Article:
Rich and Vivid
Vanessa van den Berg from Travel Temptations, in association with etravel, advises travellers to make copies of their passport and air tickets. “Leave a set at home with your emergency contact person and pack a set in your suitcase. Ensure you have two unused pages adjacent to one another available [in your passport] and that your passport is valid for at least six months after your return date to South Africa.” Don’t Leave Home Without Michelle Bullmore from Travel Counsellors says a multi-plug is an essential item to pack. “In that way, you can charge all your devices in one go, especially since hotels rarely provide enough plugs.”
Speaking of charging, a fully charged cellphone with a spare power bank is the ticket to making sure you’re always connected. Says Brink: “I have received calls from travellers who need help, but their phone is going to ‘die any minute’. I can’t help if I can’t communicate with you.”
Brink also carries a mobile router that allows multiple devices to connect to it. “This is really helpful if you’re travelling with a small group or as a family. Buy a local SIM and you can all connect to the Internet at local rates.”
Potgieter advises travellers never to leave home before they’ve bought travel insurance. “Even if you’ve booked your air ticket using your credit card or have private medical cover, make sure you understand what insurance is included and whether it will be enough cover for an emergency. The cost of medical expenses overseas is much higher than in South Africa and travel insurance is there to cover for that.” In Your Hand Luggage Mandy Maggen from Tella Travel, in association with etravel, never travels without at least a day or two’s supply of prescription medication. “If you packed your medication in your checked luggage and it gets lost, you’re in trouble.”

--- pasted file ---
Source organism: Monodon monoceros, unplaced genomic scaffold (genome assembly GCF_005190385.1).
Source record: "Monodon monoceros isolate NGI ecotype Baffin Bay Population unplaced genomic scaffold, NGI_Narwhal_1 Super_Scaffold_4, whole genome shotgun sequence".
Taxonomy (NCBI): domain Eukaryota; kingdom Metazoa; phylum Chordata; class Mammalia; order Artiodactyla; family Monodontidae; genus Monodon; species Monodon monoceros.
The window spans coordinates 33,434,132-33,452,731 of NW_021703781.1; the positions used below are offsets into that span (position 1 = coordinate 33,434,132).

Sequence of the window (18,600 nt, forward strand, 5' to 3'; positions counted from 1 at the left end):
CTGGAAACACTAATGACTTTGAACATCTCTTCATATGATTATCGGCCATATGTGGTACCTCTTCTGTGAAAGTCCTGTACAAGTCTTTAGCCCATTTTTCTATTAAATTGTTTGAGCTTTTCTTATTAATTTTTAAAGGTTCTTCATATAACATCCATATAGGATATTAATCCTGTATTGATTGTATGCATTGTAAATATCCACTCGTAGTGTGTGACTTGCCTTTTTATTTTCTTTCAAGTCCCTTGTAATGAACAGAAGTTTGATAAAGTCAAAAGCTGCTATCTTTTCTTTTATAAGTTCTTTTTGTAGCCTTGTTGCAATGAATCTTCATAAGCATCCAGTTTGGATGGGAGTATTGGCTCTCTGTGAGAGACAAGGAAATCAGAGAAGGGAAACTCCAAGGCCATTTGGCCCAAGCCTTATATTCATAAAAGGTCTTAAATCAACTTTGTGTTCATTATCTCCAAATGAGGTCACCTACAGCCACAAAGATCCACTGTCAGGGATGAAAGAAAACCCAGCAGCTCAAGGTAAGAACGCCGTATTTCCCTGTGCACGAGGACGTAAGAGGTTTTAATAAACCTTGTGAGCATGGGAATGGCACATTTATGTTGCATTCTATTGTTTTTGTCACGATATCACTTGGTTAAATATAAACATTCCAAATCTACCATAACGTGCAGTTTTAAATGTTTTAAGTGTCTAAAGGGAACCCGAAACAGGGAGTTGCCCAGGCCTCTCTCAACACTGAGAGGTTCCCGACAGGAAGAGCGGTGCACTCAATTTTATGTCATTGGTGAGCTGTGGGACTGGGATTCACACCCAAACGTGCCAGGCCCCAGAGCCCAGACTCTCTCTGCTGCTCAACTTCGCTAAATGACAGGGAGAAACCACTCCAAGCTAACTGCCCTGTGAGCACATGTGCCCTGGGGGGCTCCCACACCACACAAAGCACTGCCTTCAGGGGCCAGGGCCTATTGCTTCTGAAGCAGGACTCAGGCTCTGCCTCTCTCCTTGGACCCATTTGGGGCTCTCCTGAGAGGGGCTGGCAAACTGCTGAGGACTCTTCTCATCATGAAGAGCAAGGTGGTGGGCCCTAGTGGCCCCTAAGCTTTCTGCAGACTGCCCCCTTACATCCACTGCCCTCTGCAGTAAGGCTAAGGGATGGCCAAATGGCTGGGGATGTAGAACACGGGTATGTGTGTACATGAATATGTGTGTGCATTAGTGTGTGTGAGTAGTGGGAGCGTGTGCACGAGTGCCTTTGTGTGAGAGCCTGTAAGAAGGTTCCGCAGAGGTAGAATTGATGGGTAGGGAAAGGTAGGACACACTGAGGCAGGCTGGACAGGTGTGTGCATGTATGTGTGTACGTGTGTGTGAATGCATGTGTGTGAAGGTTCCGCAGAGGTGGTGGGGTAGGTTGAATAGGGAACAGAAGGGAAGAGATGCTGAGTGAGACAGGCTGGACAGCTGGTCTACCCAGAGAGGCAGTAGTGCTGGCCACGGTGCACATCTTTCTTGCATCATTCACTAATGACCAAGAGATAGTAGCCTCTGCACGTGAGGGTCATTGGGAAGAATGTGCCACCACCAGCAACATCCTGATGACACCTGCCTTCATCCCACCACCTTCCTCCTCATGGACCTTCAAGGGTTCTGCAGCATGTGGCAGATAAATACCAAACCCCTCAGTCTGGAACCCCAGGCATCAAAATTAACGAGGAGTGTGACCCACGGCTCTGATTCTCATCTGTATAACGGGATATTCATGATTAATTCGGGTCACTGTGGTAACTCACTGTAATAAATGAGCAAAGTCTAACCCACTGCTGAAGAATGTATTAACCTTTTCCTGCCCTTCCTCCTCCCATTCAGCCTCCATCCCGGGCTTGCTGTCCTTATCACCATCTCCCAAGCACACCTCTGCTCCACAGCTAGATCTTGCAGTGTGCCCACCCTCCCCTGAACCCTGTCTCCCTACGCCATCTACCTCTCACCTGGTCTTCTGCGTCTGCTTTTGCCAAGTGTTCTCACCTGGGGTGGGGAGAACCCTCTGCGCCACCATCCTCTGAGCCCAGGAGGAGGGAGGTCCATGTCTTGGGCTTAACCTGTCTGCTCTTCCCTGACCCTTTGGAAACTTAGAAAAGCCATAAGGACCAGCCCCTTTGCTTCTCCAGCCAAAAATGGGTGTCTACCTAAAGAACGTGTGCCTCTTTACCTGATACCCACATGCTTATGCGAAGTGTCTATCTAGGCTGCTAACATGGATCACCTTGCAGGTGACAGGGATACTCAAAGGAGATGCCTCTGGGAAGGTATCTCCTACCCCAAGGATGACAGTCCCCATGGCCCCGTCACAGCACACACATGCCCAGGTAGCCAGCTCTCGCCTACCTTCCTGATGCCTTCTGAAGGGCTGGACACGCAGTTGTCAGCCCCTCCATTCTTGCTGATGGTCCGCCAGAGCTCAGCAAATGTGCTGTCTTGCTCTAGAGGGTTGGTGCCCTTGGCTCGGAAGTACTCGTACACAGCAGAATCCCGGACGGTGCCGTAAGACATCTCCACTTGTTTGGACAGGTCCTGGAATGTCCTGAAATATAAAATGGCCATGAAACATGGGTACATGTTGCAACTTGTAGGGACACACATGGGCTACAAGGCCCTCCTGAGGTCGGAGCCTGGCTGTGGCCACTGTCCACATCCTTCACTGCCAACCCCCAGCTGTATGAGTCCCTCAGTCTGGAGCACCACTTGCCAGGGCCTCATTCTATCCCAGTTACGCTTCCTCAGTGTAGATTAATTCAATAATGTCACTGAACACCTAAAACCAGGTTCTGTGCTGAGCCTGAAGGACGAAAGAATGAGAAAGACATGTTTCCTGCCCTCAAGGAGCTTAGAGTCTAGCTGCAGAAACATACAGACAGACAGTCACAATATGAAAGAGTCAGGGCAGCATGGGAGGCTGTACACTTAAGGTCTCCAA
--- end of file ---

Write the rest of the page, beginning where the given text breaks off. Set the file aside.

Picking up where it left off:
As the CEO of Thompsons Holidays, Joanne Adolphe travels a lot. “By trial and error, I’ve learnt what to take along and what to leave at home. I carry a pashmina for the plane which I can use as a shawl in the evenings, as well as an extra light holdall or shopping bag. Wet wipes are also useful and can also be used as loo paper if necessary.”
A final word on travel essentials is to check that the travel company or consultant you are working with is a member of an industry body, like the Association of Southern African Travel Agents (ASATA). “ASATA represents 95 % of South Africa’s travel industry and by entrusting your travel to the hands of an Asataaccredited travel company, you can travel with peace of mind,” says CEO Otto de Vries.